$\left.{\frac {\partial }{\partial {\vec {p}}}}(f+\lambda (g-1))\right|_{{\vec {p}}={\vec {p}}^{\,*}}=0,$

which gives a system of n equations, $k=1,\ldots ,n$ , such that:

$\left.{\frac {\partial }{\partial p_{k}}}\left\{-\left(\sum _{j=1}^{n}p_{j}\log _{2}p_{j}\right)+\lambda \left(\sum _{j=1}^{n}p_{j}-1\right)\right\}\right|_{p_{k}=p_{k}^{*}}=0.$

Carrying out the differentiation of these n equations, we get

$-\left({\frac {1}{\ln 2}}+\log _{2}p_{k}^{*}\right)+\lambda =0.$

This shows that all $p_{k}^{*}$  are equal (because they depend on λ only). By using the constraint

$\sum _{j}p_{j}=1,$

we find

$p_{k}^{*}={\frac {1}{n}}.$

Hence, the uniform distribution is the distribution with the greatest entropy, among distributions on n points.

### Example 4: Numerical optimization

The magnitude of the gradient can be used to force the critical points to occur at local minima.

The critical points of Lagrangians occur at saddle points, rather than at local maxima (or minima). Unfortunately, many numerical optimization techniques, such as hill climbing, gradient descent, some of the quasi-Newton methods, among others, are designed to find local maxima (or minima) and not saddle points. For this reason, one must either modify the formulation to ensure that it's a minimization problem (for example, by extremizing the square of the gradient of the Lagrangian as below), or else use an optimization technique that finds stationary points (such as Newton's method without an extremum seeking line search) and not necessarily extrema.

As a simple example, consider the problem of finding the value of x that minimizes $f(x)=x^{2}$ , constrained such that $x^{2}=1$ . (This problem is somewhat pathological because there are only two values that satisfy this constraint, but it is useful for illustration purposes because the corresponding unconstrained function can be visualized in three dimensions.)

Using Lagrange multipliers, this problem can be converted into an unconstrained optimization problem:

${\mathcal {L}}(x,\lambda )=x^{2}+\lambda (x^{2}-1).$

The two critical points occur at saddle points where x = 1 and x = −1.

In order to solve this problem with a numerical optimization technique, we must first transform this problem such that the critical points occur at local minima. This is done by computing the magnitude of the gradient of the unconstrained optimization problem.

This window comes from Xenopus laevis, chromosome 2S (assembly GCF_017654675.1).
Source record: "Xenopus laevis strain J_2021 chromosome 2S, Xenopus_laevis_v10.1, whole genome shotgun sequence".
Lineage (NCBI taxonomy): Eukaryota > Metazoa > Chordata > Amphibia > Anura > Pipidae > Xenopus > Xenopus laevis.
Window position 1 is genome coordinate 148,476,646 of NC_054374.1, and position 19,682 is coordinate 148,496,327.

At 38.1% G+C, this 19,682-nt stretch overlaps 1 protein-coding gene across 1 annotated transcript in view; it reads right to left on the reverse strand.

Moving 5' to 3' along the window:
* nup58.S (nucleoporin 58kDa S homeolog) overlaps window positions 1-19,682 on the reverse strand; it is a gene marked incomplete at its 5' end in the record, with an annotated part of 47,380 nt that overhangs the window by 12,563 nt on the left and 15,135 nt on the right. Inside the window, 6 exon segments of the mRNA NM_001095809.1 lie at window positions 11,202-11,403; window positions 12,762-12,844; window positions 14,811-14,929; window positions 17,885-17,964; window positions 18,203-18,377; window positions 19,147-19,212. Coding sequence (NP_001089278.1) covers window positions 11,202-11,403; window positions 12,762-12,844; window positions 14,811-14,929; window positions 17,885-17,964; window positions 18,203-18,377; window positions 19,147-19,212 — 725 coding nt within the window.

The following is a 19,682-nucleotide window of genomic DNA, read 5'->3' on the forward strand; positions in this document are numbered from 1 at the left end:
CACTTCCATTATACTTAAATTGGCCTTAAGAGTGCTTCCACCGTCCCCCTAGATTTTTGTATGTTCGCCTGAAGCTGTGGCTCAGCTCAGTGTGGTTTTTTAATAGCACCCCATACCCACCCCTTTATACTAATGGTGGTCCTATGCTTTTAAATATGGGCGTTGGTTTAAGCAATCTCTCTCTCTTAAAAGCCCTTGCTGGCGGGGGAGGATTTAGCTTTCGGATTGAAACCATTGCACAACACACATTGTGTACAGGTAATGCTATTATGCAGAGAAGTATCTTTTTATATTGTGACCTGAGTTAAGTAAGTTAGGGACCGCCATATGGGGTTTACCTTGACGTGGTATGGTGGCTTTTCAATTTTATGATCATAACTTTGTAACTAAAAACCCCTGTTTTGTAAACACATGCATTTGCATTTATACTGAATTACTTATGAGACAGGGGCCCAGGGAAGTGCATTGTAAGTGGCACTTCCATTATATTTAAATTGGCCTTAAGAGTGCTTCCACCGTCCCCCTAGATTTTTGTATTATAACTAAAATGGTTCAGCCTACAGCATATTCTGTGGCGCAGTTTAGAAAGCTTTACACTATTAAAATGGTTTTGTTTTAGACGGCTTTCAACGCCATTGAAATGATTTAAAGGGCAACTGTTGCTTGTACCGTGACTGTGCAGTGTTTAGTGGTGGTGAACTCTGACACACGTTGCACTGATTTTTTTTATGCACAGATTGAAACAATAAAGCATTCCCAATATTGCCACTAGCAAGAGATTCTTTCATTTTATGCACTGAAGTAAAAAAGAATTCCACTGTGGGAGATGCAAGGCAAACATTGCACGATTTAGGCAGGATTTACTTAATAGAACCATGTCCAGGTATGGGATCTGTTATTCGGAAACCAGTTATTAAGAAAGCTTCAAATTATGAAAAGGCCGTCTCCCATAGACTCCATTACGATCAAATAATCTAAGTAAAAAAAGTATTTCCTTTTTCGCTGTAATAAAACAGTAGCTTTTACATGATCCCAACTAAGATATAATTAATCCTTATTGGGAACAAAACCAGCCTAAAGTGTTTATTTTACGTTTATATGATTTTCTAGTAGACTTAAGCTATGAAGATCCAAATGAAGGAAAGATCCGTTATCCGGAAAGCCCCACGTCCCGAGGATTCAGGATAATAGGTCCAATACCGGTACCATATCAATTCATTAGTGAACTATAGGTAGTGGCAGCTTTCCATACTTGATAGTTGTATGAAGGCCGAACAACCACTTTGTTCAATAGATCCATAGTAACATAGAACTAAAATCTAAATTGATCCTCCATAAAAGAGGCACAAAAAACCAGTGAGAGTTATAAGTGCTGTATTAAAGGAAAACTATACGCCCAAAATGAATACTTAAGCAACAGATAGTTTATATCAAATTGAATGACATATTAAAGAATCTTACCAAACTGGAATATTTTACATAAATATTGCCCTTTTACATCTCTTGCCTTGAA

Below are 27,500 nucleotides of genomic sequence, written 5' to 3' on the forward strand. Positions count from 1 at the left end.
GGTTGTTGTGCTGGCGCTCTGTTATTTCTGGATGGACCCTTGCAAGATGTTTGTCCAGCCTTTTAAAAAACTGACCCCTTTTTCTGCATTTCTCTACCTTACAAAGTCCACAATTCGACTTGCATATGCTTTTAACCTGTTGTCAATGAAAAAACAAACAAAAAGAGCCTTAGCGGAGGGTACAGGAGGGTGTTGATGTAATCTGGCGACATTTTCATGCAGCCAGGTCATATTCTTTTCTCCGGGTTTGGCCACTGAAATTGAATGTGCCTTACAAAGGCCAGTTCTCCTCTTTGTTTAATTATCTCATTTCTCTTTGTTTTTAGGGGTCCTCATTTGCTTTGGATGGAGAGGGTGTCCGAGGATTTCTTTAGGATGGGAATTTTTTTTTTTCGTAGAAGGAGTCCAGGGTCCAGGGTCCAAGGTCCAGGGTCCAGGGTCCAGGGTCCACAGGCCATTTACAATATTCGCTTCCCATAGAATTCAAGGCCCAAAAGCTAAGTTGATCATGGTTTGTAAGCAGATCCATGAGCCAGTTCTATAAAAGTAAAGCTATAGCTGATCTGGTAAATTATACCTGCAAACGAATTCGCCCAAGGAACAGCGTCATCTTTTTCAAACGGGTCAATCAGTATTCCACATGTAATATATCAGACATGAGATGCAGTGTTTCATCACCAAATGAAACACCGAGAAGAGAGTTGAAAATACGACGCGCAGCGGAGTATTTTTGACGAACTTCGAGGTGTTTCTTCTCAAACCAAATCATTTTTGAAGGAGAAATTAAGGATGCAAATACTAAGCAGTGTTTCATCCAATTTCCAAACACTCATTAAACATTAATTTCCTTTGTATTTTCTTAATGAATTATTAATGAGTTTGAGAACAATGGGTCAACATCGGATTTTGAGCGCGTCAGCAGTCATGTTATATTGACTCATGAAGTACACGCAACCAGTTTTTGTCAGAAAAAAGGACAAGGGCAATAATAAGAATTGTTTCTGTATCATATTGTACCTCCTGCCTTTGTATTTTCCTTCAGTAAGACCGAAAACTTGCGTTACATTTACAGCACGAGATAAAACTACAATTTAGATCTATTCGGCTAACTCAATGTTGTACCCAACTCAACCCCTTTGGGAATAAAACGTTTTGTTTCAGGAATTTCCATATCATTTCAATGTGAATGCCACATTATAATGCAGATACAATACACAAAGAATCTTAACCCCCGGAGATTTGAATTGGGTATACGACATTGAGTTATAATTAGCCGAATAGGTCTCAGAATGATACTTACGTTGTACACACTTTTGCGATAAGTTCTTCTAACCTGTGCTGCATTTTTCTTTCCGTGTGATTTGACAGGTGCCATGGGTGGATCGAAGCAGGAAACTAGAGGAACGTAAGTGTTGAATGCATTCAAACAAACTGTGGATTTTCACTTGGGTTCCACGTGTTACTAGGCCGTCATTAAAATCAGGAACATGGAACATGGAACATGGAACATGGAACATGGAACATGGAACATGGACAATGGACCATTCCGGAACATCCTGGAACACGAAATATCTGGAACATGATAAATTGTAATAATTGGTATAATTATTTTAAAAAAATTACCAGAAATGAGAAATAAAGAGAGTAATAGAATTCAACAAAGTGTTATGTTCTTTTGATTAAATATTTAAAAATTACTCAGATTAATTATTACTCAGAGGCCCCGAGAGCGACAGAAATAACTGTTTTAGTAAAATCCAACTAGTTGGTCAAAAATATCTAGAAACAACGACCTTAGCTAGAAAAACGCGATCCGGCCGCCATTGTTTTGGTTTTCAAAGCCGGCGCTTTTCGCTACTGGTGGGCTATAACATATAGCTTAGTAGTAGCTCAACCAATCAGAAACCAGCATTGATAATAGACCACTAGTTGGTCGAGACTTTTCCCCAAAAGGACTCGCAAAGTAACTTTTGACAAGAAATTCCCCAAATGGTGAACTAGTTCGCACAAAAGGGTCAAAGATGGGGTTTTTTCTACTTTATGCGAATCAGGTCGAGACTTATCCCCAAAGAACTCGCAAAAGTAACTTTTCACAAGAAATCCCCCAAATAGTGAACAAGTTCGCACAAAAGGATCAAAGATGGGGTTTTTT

First, we compute the partial derivative of the unconstrained problem with respect to each variable:

{\begin{aligned}&{\frac {\partial {\mathcal {L}}}{\partial x}}=2x+2x\lambda \\[5pt]&{\frac {\partial {\mathcal {L}}}{\partial \lambda }}=x^{2}-1.\end{aligned}}

If the target function is not easily differentiable, the differential with respect to each variable can be approximated as

{\begin{aligned}{\frac {\partial {\mathcal {L}}}{\partial x}}\approx {\frac {{\mathcal {L}}(x+\varepsilon ,\lambda )-{\mathcal {L}}(x,\lambda )}{\varepsilon }},\\[5pt]{\frac {\partial {\mathcal {L}}}{\partial \lambda }}\approx {\frac {{\mathcal {L}}(x,\lambda +\varepsilon )-{\mathcal {L}}(x,\lambda )}{\varepsilon }},\end{aligned}}

where $\varepsilon$  is a small value.

Next, we compute the magnitude of the gradient, which is the square root of the sum of the squares of the partial derivatives:

{\begin{aligned}h(x,\lambda )&={\sqrt {(2x+2x\lambda )^{2}+(x^{2}-1)^{2}}}\\[4pt]&\approx {\sqrt {\left({\frac {{\mathcal {L}}(x+\varepsilon ,\lambda )-{\mathcal {L}}(x,\lambda )}{\varepsilon }}\right)^{2}+\left({\frac {{\mathcal {L}}(x,\lambda +\varepsilon )-{\mathcal {L}}(x,\lambda )}{\varepsilon }}\right)^{2}}}.\end{aligned}}

(Since magnitude is always non-negative, optimizing over the squared-magnitude is equivalent to optimizing over the magnitude. Thus, the ''square root" may be omitted from these equations with no expected difference in the results of optimization.)

The critical points of h occur at x = 1 and x = −1, just as in ${\mathcal {L}}$ . Unlike the critical points in ${\mathcal {L}}$ , however, the critical points in h occur at local minima, so numerical optimization techniques can be used to find them.

## Applications

### Control theory

In optimal control theory, the Lagrange multipliers are interpreted as costate variables, and Lagrange multipliers are reformulated as the minimization of the Hamiltonian, in Pontryagin's minimum principle.

### Nonlinear programming

The Lagrange multiplier method has several generalizations. In nonlinear programming there are several multiplier rules, e.g. the Carathéodory–John Multiplier Rule and the Convex Multiplier Rule, for inequality constraints.